Paul Deane writer of the report comments in LinkedIN as follows :
“Low levels of emissions reduction from agriculture require much higher levels of mitigation from cars, homes, and electricity to meet the Plan for Government 51% emissions reduction ambition by 2030. Food production will remain the main use of land in Ireland, but greater innovation and diversification of land use is needed. The structure and size of our national herd is a fundamental driver of emissions and efficiency improvements are not enough to meet targets. We must support options that provide alternatives (not additions) to livestock farming for families in the most unprofitable sectors. Options such as sustainable and certified biogas, energy crops with low land-use change, carbon farming with verifiable carbon sequestration, ecotourism and biodiversity protection must be explored”
James Cogan from Ethanol Europe and overseeing IrBEA’s Transport Working Group commented on the report:
‘Renewable wind electricity is clearly central to Ireland’s energy future…’ but notes that ‘renewable electricity can only be used in place of electricity, and right now there is essentially zero electricity in Irish transport. The progress of blending sustainable bioliquids in conjunction with the deployment of electric vehicles is essential to reducing emissions in this sector. There are simply no scenarios under which electromobility will scale up quick enough for the 2030 targets. Market-ready bioliquids and biogas will be needed at four times the current usage rate in transport”.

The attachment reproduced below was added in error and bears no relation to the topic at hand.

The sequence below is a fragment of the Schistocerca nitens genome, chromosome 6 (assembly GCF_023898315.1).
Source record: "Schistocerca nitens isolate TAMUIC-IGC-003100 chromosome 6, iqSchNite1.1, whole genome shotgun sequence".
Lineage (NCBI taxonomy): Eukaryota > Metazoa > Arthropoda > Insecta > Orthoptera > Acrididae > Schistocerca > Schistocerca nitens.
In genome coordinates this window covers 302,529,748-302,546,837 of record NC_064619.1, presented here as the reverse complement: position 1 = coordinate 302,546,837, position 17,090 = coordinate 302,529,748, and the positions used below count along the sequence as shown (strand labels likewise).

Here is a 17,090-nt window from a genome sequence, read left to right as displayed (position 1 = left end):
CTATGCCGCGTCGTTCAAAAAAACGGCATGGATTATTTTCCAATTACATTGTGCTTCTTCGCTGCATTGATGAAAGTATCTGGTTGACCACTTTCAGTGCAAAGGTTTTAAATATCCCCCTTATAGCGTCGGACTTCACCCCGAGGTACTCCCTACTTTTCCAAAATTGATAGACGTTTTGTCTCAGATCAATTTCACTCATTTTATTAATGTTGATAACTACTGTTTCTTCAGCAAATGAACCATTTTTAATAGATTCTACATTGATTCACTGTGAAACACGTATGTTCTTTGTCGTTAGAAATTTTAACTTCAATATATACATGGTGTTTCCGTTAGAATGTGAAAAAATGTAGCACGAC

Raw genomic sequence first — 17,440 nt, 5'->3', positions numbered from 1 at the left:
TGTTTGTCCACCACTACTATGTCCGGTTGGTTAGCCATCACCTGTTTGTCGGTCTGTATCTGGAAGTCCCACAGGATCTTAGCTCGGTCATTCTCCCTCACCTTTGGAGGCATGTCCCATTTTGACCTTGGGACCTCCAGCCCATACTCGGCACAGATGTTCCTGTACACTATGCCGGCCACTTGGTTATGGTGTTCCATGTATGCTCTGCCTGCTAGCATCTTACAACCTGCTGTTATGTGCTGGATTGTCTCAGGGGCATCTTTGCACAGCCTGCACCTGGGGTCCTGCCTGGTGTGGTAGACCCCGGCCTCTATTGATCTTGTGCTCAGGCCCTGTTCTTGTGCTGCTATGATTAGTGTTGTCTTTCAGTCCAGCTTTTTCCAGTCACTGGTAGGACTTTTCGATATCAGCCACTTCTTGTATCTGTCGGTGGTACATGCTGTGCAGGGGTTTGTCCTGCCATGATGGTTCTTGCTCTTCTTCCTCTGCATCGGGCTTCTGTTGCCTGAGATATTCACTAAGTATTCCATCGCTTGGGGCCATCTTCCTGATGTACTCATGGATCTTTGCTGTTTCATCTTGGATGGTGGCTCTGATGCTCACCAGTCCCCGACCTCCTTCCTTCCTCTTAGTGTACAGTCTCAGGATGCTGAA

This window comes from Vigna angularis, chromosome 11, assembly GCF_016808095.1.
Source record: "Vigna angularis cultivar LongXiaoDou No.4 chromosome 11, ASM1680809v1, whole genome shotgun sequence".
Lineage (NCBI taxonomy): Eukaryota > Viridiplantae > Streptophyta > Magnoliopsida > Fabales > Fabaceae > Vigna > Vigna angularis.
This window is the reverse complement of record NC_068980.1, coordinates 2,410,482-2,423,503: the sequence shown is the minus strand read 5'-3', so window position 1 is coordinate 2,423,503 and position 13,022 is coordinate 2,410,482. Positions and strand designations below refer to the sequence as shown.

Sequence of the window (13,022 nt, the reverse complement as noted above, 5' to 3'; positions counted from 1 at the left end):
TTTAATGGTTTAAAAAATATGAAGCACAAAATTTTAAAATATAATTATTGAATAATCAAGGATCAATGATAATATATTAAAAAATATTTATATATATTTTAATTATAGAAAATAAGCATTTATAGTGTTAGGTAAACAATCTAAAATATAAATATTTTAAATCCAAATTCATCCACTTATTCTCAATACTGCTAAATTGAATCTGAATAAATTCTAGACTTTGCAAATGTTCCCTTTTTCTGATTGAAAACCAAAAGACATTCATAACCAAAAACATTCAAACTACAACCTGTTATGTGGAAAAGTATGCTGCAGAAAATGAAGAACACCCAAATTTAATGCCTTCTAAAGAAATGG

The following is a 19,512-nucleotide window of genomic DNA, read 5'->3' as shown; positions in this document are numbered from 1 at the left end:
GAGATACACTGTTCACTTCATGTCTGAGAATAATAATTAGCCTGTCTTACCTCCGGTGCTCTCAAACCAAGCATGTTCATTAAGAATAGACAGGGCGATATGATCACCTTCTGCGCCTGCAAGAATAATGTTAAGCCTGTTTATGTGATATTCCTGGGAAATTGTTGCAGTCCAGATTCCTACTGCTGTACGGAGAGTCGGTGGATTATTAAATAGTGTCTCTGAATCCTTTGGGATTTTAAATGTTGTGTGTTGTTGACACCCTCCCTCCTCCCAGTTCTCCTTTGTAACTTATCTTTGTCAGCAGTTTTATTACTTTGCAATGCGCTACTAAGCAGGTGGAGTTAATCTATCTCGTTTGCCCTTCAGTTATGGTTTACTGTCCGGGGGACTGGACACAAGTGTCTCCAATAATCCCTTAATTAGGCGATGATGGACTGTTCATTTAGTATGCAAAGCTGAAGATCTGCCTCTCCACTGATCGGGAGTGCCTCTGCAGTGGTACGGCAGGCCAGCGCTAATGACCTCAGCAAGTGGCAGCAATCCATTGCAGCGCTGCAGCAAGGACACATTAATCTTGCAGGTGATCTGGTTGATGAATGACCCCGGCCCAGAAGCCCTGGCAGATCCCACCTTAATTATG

“I’d appeal to policy makers to consider three key factors: The number of conventional cars on our roads is still growing steadily, meaning that cars represent as a hard a sector to decarbonise as heavy goods or aviation. There will be no hiding from this. Second, carbon savings are like paying your mortgage – the earlier you start the better. Ireland should introduce E10 petrol immediately (petrol with 10% bioethanol in it), cutting 100,000 tonnes of CO2 emissions annually on top of the 100,000 cut by the 5% bioethanol that’s been in our petrol for the last few years. Most EU countries have made the move already, with Sweden being the most recent. Finally, our regulators need to embrace crop biofuels, which are market ready, proven and super sustainable, so long as they are sourced responsibly (which means in Europe). Ireland could use ten times more crop biofuels than it does today and it would be the surest path to sustainable transport that we could wish for.”